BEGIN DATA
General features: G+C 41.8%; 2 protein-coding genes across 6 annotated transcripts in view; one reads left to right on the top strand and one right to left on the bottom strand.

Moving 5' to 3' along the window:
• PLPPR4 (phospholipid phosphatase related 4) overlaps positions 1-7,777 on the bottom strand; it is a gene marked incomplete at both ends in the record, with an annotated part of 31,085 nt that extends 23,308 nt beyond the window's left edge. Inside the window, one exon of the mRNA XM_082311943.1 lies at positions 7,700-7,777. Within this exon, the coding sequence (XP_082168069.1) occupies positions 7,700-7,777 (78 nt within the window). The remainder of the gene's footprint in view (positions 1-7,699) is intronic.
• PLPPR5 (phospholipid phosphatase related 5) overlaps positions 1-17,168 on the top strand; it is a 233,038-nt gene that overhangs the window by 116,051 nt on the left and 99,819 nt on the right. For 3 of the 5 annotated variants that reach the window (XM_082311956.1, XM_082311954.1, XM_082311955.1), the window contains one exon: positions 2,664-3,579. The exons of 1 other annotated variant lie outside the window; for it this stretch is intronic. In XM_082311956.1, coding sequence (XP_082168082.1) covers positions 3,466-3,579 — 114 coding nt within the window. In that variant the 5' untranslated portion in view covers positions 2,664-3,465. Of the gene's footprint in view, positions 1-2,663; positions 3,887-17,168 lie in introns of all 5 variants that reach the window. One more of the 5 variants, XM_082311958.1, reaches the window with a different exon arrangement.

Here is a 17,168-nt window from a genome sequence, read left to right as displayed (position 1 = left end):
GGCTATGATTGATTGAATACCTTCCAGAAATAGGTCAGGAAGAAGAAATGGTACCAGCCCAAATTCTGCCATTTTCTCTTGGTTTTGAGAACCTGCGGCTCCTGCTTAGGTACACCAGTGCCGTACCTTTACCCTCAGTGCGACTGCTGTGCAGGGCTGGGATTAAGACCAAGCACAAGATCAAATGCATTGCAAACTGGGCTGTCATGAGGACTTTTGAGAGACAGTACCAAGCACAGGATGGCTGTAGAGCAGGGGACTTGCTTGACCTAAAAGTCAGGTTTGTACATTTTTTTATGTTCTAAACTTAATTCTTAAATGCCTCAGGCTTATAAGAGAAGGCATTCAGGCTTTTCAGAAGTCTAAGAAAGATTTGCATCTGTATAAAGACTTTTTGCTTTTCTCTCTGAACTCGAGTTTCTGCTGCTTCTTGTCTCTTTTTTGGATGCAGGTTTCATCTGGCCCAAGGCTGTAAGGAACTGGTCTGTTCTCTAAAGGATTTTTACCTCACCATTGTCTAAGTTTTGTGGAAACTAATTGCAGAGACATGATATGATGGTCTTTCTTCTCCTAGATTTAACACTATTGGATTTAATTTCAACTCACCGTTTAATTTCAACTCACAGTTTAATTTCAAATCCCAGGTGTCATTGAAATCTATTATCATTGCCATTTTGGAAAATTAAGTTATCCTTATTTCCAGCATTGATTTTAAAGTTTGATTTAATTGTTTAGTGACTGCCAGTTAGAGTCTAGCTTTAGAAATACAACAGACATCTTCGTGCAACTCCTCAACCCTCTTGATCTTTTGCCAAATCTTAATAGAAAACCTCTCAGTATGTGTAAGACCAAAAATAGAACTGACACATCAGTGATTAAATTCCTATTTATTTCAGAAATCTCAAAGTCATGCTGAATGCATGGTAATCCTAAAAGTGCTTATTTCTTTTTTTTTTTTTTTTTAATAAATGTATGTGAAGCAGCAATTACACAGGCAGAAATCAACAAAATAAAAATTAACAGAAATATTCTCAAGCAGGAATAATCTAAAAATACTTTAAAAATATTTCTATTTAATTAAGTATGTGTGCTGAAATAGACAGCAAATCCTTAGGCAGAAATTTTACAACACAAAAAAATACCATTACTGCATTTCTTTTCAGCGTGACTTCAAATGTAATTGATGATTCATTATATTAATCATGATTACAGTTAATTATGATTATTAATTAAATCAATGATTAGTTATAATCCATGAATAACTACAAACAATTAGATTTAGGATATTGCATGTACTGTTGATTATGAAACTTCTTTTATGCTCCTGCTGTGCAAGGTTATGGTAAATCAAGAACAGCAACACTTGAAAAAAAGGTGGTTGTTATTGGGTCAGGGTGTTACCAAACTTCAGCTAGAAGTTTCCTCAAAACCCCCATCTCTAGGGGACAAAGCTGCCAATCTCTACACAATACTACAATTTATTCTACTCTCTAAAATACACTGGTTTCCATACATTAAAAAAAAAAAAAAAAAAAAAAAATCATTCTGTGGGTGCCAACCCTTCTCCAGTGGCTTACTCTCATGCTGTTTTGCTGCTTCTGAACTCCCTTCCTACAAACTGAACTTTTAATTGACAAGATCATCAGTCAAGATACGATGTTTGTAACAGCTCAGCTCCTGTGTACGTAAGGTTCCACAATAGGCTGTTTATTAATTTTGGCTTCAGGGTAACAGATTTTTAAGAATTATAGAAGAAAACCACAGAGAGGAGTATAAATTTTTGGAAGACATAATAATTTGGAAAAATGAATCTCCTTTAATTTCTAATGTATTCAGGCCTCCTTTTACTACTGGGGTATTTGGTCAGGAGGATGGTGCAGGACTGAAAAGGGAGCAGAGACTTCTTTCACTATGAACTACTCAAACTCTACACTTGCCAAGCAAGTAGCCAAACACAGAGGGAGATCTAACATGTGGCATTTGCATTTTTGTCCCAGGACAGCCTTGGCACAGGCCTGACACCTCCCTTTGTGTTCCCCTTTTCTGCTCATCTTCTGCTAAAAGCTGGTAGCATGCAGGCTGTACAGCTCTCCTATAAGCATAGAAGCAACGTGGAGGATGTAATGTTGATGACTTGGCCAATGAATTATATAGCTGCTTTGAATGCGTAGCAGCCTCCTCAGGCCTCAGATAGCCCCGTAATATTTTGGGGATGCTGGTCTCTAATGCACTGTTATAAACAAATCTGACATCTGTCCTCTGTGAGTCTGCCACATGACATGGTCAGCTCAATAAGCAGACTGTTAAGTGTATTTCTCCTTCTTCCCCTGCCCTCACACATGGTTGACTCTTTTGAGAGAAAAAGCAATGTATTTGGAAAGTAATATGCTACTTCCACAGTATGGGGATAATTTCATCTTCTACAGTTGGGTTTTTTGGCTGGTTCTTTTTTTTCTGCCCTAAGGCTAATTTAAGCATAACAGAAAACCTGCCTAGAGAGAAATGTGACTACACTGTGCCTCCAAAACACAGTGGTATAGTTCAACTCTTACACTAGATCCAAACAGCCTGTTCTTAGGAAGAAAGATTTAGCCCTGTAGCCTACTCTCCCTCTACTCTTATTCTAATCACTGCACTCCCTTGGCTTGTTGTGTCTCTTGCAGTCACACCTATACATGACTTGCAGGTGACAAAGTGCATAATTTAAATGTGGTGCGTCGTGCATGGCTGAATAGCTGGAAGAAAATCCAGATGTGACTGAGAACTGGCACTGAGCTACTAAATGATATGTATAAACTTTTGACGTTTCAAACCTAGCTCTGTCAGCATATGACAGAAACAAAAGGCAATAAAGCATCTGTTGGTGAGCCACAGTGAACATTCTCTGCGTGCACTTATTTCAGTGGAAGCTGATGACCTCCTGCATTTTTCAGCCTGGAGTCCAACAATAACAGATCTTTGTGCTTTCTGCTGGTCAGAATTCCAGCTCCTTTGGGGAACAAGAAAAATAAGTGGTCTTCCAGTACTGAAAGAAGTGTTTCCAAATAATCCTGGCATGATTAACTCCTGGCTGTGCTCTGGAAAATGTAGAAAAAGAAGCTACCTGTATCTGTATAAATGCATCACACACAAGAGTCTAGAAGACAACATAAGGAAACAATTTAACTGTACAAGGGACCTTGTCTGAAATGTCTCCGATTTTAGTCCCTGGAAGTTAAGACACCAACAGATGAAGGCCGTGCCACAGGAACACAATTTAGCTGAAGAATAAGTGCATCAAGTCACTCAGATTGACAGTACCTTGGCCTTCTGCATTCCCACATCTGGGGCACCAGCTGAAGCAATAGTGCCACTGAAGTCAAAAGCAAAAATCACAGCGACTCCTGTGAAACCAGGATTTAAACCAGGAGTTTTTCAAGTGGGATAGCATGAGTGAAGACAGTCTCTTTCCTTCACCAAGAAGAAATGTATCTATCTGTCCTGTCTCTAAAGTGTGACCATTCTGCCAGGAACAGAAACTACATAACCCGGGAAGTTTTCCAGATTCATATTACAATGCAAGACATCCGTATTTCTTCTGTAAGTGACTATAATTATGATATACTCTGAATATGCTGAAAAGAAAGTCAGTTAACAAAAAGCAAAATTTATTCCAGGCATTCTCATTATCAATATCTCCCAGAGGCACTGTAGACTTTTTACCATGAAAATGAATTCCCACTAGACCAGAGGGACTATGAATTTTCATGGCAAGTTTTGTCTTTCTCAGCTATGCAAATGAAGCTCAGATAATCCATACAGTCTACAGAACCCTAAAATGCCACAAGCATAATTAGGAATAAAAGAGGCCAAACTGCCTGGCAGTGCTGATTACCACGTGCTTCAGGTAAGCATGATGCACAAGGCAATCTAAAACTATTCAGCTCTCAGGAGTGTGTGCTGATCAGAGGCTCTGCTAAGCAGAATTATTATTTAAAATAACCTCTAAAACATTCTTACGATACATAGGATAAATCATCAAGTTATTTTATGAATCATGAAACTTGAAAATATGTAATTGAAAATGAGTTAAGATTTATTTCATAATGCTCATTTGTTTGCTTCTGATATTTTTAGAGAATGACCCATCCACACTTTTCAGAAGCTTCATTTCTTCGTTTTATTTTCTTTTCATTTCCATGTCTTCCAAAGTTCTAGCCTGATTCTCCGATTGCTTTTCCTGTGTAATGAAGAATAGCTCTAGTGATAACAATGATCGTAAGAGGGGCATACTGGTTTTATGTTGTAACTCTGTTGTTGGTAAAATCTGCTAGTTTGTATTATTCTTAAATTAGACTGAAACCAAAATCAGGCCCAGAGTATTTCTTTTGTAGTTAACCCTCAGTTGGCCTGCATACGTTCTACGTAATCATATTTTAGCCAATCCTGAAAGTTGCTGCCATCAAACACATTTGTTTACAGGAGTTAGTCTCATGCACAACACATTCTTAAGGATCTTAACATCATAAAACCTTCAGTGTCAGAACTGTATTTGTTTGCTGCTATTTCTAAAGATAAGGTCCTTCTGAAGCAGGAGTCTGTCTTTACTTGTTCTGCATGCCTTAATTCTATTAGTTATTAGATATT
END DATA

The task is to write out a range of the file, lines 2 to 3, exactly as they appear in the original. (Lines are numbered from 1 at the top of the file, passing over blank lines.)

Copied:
Moving 5' to 3' along the window:
• PLPPR4 (phospholipid phosphatase related 4) overlaps positions 1-7,777 on the bottom strand; it is a gene marked incomplete at both ends in the record, with an annotated part of 31,085 nt that extends 23,308 nt beyond the window's left edge. Inside the window, one exon of the mRNA XM_082311943.1 lies at positions 7,700-7,777. Within this exon, the coding sequence (XP_082168069.1) occupies positions 7,700-7,777 (78 nt within the window). The remainder of the gene's footprint in view (positions 1-7,699) is intronic.